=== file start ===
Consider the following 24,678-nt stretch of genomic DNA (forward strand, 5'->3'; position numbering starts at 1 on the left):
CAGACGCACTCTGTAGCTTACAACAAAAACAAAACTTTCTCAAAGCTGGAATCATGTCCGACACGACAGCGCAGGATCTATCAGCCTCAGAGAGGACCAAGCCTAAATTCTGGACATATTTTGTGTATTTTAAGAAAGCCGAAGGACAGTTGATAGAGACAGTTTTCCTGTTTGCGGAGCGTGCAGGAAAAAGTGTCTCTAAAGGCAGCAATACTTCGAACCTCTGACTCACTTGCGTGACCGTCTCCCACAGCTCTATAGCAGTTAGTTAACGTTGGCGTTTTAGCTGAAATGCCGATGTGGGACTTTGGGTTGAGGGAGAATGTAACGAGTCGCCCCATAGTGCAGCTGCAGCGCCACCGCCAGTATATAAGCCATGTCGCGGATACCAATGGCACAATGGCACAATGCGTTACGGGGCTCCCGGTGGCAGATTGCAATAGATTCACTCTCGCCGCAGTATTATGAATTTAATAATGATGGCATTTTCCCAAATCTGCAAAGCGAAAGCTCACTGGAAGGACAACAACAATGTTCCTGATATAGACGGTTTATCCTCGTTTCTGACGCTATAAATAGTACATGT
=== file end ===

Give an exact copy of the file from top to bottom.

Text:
Consider the following 24,678-nt stretch of genomic DNA (forward strand, 5'->3'; position numbering starts at 1 on the left):
CAGACGCACTCTGTAGCTTACAACAAAAACAAAACTTTCTCAAAGCTGGAATCATGTCCGACACGACAGCGCAGGATCTATCAGCCTCAGAGAGGACCAAGCCTAAATTCTGGACATATTTTGTGTATTTTAAGAAAGCCGAAGGACAGTTGATAGAGACAGTTTTCCTGTTTGCGGAGCGTGCAGGAAAAAGTGTCTCTAAAGGCAGCAATACTTCGAACCTCTGACTCACTTGCGTGACCGTCTCCCACAGCTCTATAGCAGTTAGTTAACGTTGGCGTTTTAGCTGAAATGCCGATGTGGGACTTTGGGTTGAGGGAGAATGTAACGAGTCGCCCCATAGTGCAGCTGCAGCGCCACCGCCAGTATATAAGCCATGTCGCGGATACCAATGGCACAATGGCACAATGCGTTACGGGGCTCCCGGTGGCAGATTGCAATAGATTCACTCTCGCCGCAGTATTATGAATTTAATAATGATGGCATTTTCCCAAATCTGCAAAGCGAAAGCTCACTGGAAGGACAACAACAATGTTCCTGATATAGACGGTTTATCCTCGTTTCTGACGCTATAAATAGTACATGT